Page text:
When Chad Wittman decided to move to the suburbs of Chicago, he was faced with the challenge of finding someone to move the contents of his small apartment. “I ended up saying, ‘I’m going to do this myself,’” Dolly’s co-founder and vice president Chad Wittman told PYMNTS in an interview.
With that decision made, Wittman loaded up his four-door sedan and hoped for the best on the highway, but he thought there had to be a better way to do this, with rideshares such as Uber and Lyft coming on the scene. He recalled thinking: There has to be someone around the corner with a pickup truck who would do the job for $50. That thought led to on-demand moving service Dolly.
In describing Dolly, Wittman said that the company’s tagline is “truck and muscle, anytime you need it,” but he said that a lot of people simply refer to it as Uber for moving. The service is essentially gig workers in pickup trucks moving bulky furniture from Point A to Point B. It is an alternative to enlisting friends or renting a moving truck.
The Sharing Economy For Moving
To use the service, consumers can access an iPhone app, Android app or mobile version of the website. Dolly then asks for a couple of key pieces of information, such as when and where a consumer is moving before giving a price upfront. That was a key feature, Wittman said, as he was frustrated by traditional moving truck rental services that might tack on extra charges. With his service, however, the price remains the same, even if there is bad traffic or the movers finish early.
Consumers on Dolly are matched with a background-checked independent contractor who is rated and reviewed. And, when the movers do pick up their items, consumers can track their movers on a map. That is an important feature, as consumers want to have a sense of where their items are in the moving process. It is also a core differentiator that sets Dolly apart from more traditional offerings: “They don’t offer that at all,” he said.
Beyond consumers looking to move items to a new home, Dolly has seen some interesting use cases for his products. Some consumers use his service to have bulky items picked up from their home and delivered to a charity to be donated. It may seem like a counterintuitive concept, but consumers might have spent a lot of money on a couch. As a result, they might be willing to pay $20 to move it to be donated. “They’d rather see someone else take this [item] that they know has value, than just waste it,” Wittman said.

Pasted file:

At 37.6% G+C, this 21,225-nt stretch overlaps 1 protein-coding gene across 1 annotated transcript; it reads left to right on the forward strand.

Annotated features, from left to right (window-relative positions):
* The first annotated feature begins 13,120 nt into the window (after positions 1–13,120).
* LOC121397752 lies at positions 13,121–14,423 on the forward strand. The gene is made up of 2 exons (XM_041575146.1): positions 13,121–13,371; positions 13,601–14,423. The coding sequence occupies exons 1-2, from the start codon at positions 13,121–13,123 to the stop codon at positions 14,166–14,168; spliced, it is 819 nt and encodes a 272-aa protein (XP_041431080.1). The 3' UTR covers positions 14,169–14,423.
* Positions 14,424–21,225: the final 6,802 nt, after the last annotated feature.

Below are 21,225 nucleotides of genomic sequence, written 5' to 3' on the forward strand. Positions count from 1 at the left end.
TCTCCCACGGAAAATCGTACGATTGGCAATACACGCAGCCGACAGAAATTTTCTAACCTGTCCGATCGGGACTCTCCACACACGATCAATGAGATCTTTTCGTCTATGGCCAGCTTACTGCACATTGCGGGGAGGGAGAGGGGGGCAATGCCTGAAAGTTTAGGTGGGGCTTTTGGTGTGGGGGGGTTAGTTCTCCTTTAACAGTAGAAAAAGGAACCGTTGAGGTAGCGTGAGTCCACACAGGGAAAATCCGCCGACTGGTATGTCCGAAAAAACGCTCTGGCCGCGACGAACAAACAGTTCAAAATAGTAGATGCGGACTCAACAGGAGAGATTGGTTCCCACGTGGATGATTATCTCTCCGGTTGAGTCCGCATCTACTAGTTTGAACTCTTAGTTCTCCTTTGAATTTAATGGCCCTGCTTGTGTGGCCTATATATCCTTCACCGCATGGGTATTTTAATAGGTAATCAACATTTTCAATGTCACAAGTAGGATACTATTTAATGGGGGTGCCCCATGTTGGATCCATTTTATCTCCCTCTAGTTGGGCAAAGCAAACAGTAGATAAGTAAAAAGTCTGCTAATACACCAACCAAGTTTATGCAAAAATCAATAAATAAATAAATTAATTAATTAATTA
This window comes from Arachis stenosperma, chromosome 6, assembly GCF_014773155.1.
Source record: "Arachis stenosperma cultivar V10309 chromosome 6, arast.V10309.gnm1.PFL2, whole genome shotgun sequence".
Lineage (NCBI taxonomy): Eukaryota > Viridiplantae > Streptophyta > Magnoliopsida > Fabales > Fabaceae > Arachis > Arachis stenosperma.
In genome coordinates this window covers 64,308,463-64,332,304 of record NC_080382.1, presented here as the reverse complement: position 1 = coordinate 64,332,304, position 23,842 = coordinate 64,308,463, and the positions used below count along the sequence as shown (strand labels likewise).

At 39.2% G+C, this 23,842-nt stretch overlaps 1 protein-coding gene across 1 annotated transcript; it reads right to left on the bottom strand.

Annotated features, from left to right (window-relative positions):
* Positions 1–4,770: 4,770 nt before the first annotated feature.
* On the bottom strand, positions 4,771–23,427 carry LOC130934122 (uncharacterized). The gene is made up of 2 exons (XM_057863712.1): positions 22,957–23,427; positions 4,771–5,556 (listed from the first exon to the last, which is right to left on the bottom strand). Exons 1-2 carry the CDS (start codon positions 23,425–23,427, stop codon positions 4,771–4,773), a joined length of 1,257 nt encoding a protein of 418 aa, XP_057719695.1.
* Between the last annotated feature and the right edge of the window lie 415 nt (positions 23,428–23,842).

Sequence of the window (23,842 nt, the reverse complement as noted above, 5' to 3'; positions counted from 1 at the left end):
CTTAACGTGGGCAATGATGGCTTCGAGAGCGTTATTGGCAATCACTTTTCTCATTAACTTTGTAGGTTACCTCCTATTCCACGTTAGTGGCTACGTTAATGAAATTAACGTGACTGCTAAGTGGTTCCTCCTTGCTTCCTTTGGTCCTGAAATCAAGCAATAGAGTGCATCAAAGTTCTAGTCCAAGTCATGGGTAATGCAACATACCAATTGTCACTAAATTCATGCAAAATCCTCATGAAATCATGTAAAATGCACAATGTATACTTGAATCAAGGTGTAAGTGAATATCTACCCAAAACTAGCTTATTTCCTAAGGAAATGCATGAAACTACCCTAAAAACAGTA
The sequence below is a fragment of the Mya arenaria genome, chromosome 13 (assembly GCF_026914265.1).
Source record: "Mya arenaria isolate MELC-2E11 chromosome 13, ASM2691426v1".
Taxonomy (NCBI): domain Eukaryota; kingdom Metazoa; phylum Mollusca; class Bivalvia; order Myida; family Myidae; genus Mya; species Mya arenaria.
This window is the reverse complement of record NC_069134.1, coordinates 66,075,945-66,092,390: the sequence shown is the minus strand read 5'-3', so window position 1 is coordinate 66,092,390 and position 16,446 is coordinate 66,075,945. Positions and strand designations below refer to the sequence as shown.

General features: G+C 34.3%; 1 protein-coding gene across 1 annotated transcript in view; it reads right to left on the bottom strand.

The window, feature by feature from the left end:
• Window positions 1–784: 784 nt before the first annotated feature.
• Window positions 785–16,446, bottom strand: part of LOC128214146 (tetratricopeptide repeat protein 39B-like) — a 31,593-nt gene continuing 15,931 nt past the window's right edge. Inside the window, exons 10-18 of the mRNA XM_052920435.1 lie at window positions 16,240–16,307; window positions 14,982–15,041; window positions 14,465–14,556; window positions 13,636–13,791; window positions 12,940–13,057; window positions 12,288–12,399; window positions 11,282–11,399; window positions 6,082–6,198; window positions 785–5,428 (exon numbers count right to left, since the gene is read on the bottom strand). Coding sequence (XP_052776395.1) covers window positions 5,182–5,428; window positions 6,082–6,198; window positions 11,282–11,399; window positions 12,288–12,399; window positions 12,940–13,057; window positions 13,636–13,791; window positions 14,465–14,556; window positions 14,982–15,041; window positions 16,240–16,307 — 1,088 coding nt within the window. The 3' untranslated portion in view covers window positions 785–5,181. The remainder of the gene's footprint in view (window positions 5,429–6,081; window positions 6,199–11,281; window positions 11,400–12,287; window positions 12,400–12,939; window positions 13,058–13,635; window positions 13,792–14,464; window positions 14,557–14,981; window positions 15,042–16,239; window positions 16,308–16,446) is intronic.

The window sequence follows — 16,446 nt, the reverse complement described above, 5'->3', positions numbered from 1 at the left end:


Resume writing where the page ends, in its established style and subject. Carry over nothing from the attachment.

In addition, he noted that people have used a labor-only offering to rearrange furniture. Some jobs have been more unusual than others: One customer asks the company to move a harpsichord on a regular basis, for instance. Overall, the service is tapping into what consumers would ask their friends for help with when it comes to moving items.
Retail Use Cases For On-Demand Movers
For retailers, he sees Dolly as a delivery service. A big retailer might take three weeks to get consumers a couch, but only set up a delivery time the night before. They then might give a consumer a short delivery window, which just happens to be when they are at work. While that can be a frustrating consumer experience, Wittman said that inconvenience is understandable from a business perspective.
Retailers may have big trucks to send drivers to the warehouse to pick up items on their routes, but if one job takes a long time, it can impact the rest of the jobs. But the couch? It’s sitting in the warehouse ready to go. As a result, retailers or customers can have Dolly pick up the couch and deliver it at a convenient time. According to Wittman, “That’s how the customer wants it.”
When it comes to retailers, Wittman will work with small mom-and-pop shops, with little storefronts and a couple of couches, up to large big brand retailers. He did, however, note that views of delivery range for mom-and-pop shops: Some may feel that they make a margin on making the deliveries themselves, but others may want to have someone else manage the delivery because they see it as a headache. That use case comes to show that on-demand moving services don’t only have to help consumers — they can help retailers solve their last-mile delivery challenges, too.